The UW Department of Communication is pleased to welcome seven student journalists to the 2019 cohort of the Olympia Legislative Reporting Program.
The program is designed to immerse students in paid, full-time reporting jobs each winter quarter with news outlets covering the Washington State Legislature.
The students selected for this opportunity are some of the brightest and most civically-minded the Department has to offer, said program coordinator Meg Spratt.
“Each of these seven new legislative reporters already have impressive journalistic experience and skills,” said Spratt. “They’ll play an important role in covering our state government during this critical time in local and national history.”
Learn more about this year’s cohort and their assignments below:
- Devon McBride is currently pursuing a double-major in Communication and Political Science, in addition to serving as The Daily’s news editor. As evidenced by his studies, he’s keen to work in Olympia and further explore the intersection between politics and the media. Originally from Olympia, McBride says he’s looking forward to revisiting the city as a journalist, and getting to do some more in-depth, “real reporting” in a high-stakes, fast-based media landscape.
Northwest News Network
- Max Wasserman participated in the program last year, and describes his initial experience as “a professional wake-up call.” This year, he welcomes the opportunity to do more radio stories and feature writing. He’d like to report on the criminal justice system, as well as hone his newly acquired data journalism skills. “My second year with the program is an opportunity to go somewhere new; moving from the edge of what’s going on into the very center of things,” he explains.
The Seattle Times
- Jake Goldstein-Street is another UW Communication student who works for The Daily. He is currently double-majoring in Journalism and Political Science. A former-resident of Shoreline, Goldstein-Street is looking forward to travelling to Olympia, and the challenge of writing stories on more complex issues than those he covers for the UW school newspaper. In particular, he wants to better understand the language of proposed bills, as he hopes to be a political journalist after earning his degree from the Department.
Tacoma News Tribune
- Shauna Sowersby joined the UW Department of Communication after serving with the Navy at Bremerton and elsewhere. During a six-month-long program, she trained in public affairs reporting and photojournalism. However, Sowersby can trace her passion for communications back to her childhood, when she made her own newspaper and published reviews of the popular boy-bands of the time (this just in: The Backstreet Boys were better than NSYNC). She says she’s eager to gain more “hands-on” reporting experience while in Olympia, and is interested in the nuances of political journalism. Sowersby also says the program will be an opportunity to transfer her previously-acquired skillset to a new arena.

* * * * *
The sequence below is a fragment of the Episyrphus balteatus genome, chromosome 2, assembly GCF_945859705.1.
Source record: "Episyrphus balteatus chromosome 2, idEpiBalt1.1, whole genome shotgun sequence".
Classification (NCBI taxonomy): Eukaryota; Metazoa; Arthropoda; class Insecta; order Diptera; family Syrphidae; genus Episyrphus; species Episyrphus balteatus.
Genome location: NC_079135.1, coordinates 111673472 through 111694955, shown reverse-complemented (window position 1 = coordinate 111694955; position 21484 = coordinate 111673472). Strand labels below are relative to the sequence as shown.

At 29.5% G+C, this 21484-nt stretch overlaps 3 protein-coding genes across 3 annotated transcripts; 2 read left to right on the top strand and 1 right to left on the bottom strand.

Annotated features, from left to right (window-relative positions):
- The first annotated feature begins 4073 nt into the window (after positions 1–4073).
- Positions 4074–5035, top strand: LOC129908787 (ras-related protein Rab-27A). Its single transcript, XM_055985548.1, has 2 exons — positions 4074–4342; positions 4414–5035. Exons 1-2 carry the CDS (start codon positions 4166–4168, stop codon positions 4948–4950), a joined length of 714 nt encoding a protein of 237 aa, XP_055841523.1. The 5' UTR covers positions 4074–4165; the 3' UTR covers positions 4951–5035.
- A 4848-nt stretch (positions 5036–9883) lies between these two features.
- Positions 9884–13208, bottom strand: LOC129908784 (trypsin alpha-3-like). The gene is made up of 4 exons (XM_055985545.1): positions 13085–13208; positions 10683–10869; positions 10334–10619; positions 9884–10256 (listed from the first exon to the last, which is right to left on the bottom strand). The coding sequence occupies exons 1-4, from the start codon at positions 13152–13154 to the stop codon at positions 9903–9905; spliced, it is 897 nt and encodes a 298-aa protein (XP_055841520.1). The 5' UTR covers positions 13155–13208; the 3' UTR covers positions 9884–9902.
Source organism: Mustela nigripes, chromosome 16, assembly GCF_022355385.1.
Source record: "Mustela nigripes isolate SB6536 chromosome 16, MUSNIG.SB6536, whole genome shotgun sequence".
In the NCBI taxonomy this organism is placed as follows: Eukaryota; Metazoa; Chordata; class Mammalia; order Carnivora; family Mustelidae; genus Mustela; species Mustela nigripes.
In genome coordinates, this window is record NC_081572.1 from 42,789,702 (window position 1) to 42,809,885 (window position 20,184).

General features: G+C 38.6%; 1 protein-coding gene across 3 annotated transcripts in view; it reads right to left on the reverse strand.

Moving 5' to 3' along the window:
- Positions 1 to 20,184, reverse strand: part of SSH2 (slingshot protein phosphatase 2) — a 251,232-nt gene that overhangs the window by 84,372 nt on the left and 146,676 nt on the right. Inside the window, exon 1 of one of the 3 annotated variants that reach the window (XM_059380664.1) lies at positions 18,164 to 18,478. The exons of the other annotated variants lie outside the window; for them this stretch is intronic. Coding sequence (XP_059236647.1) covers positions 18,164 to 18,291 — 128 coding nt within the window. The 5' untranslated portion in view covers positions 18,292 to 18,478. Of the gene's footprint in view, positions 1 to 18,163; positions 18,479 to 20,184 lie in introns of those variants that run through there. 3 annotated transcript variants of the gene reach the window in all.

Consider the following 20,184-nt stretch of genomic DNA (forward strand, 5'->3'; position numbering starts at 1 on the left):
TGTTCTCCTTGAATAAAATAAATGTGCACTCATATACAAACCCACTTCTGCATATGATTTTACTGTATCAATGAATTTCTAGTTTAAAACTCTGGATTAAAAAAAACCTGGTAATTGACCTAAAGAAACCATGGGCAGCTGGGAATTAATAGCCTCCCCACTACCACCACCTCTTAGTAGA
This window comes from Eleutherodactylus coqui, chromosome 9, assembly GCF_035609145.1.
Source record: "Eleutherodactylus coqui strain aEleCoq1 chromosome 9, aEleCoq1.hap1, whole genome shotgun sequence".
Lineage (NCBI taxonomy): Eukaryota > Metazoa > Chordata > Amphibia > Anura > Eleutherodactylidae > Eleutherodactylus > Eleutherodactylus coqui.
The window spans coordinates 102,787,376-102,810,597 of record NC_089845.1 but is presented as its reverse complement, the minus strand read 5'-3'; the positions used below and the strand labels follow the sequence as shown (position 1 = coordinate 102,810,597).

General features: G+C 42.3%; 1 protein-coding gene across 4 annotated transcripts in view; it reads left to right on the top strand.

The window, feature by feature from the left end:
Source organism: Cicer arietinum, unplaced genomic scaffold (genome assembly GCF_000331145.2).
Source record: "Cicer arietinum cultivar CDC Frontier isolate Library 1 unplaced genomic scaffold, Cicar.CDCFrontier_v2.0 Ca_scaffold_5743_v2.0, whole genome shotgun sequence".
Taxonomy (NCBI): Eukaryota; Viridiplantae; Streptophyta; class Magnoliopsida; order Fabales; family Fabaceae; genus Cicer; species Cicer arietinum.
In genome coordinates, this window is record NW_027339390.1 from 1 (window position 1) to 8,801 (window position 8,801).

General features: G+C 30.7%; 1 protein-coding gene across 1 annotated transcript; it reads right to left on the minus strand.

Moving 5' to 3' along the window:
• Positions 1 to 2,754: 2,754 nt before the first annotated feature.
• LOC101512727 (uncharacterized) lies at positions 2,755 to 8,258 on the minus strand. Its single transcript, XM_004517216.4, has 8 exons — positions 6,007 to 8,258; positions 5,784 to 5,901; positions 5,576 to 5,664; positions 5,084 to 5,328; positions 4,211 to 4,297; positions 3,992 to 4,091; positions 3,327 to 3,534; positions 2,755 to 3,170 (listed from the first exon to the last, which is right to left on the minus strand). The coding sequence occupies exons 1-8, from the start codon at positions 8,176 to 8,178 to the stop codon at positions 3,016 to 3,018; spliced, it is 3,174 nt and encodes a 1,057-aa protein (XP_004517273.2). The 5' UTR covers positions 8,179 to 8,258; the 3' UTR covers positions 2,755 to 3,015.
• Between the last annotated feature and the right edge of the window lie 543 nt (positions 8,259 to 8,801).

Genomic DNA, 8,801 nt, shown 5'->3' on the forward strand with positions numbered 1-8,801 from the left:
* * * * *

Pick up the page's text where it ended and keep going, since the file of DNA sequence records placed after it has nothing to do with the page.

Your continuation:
Washington Newspaper Publishers Association Olympia Bureau (WNPA)
- Madeline (Maddie) Coats admits to having some initial reservations about applying to the program, but ultimately decided that it was “an opportunity too good to pass up.” Coats wants to come out of the program with a robust portfolio of published work, and a better understanding of legislative processes. She hopes to have a future career in breaking news, which she knows will benefit from her working in Olympia’s “fast-paced reporting” environment. In particular, she wants to learn more about legislation focused on the environment and the mental health crisis, which not only affects Washington state, but people across the nation.
- Sean Harding looks forward to “rubbing shoulders (and perhaps bumping heads)” with those who shape Washington state law. A veteran interested in pursuing a graduate or law degree after he earns his B.A., Harding says he views the program as another way in which he can serve his country. Currently, he is the President of the UW chapter of the Society for Professional Journalists (SPJ). Harding says he’s excited to gain more “real world experience” while in Olympia, as well as a greater understanding of how American democracy works.
- Emma Scher is pursuing a double-major in Communication and Sociology, which she says has resulted in a more critical eye for politics and the legislative process. She says that her research-based, statistic-heavy studies have given her a better sense of how political decisions tangibly affect constituents. She’s eager to immerse herself in the experience, and be able to focus on reporting. She is also grateful for this singular opportunity to build a stronger profile of work.
Communication students, faculty, alumni and other friends of the Department are encouraged to follow the students’ progress via the UW Olympia Reporters Facebook page, which will feature articles published by each student throughout their time in Olympia.